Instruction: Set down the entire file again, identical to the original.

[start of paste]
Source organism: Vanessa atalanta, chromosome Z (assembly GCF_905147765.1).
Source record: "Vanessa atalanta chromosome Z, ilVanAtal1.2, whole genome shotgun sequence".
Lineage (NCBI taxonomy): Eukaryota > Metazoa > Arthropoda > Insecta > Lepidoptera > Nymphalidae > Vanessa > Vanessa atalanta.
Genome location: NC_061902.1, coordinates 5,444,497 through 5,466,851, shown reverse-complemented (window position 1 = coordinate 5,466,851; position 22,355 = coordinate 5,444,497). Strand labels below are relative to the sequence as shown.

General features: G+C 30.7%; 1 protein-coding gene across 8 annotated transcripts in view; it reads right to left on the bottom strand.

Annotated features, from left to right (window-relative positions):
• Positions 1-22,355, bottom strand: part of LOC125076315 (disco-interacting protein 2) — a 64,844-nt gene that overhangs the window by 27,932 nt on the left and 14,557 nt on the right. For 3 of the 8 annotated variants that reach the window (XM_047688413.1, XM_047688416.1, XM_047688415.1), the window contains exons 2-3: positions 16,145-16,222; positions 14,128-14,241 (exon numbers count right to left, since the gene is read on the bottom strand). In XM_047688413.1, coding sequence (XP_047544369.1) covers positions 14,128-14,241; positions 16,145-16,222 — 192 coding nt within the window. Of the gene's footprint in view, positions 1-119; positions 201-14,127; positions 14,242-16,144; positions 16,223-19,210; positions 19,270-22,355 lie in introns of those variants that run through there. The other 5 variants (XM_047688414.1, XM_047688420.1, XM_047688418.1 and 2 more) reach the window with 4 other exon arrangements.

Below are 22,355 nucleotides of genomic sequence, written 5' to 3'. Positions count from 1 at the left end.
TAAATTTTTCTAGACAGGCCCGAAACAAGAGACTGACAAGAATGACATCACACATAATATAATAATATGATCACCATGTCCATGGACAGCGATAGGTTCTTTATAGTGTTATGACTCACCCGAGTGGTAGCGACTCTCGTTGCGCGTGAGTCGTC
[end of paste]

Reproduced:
Source organism: Vanessa atalanta, chromosome Z (assembly GCF_905147765.1).
Source record: "Vanessa atalanta chromosome Z, ilVanAtal1.2, whole genome shotgun sequence".
Lineage (NCBI taxonomy): Eukaryota > Metazoa > Arthropoda > Insecta > Lepidoptera > Nymphalidae > Vanessa > Vanessa atalanta.
Genome location: NC_061902.1, coordinates 5,444,497 through 5,466,851, shown reverse-complemented (window position 1 = coordinate 5,466,851; position 22,355 = coordinate 5,444,497). Strand labels below are relative to the sequence as shown.

General features: G+C 30.7%; 1 protein-coding gene across 8 annotated transcripts in view; it reads right to left on the bottom strand.

Annotated features, from left to right (window-relative positions):
• Positions 1-22,355, bottom strand: part of LOC125076315 (disco-interacting protein 2) — a 64,844-nt gene that overhangs the window by 27,932 nt on the left and 14,557 nt on the right. For 3 of the 8 annotated variants that reach the window (XM_047688413.1, XM_047688416.1, XM_047688415.1), the window contains exons 2-3: positions 16,145-16,222; positions 14,128-14,241 (exon numbers count right to left, since the gene is read on the bottom strand). In XM_047688413.1, coding sequence (XP_047544369.1) covers positions 14,128-14,241; positions 16,145-16,222 — 192 coding nt within the window. Of the gene's footprint in view, positions 1-119; positions 201-14,127; positions 14,242-16,144; positions 16,223-19,210; positions 19,270-22,355 lie in introns of those variants that run through there. The other 5 variants (XM_047688414.1, XM_047688420.1, XM_047688418.1 and 2 more) reach the window with 4 other exon arrangements.

Below are 22,355 nucleotides of genomic sequence, written 5' to 3'. Positions count from 1 at the left end.
TAAATTTTTCTAGACAGGCCCGAAACAAGAGACTGACAAGAATGACATCACACATAATATAATAATATGATCACCATGTCCATGGACAGCGATAGGTTCTTTATAGTGTTATGACTCACCCGAGTGGTAGCGACTCTCGTTGCGCGTGAGTCGTC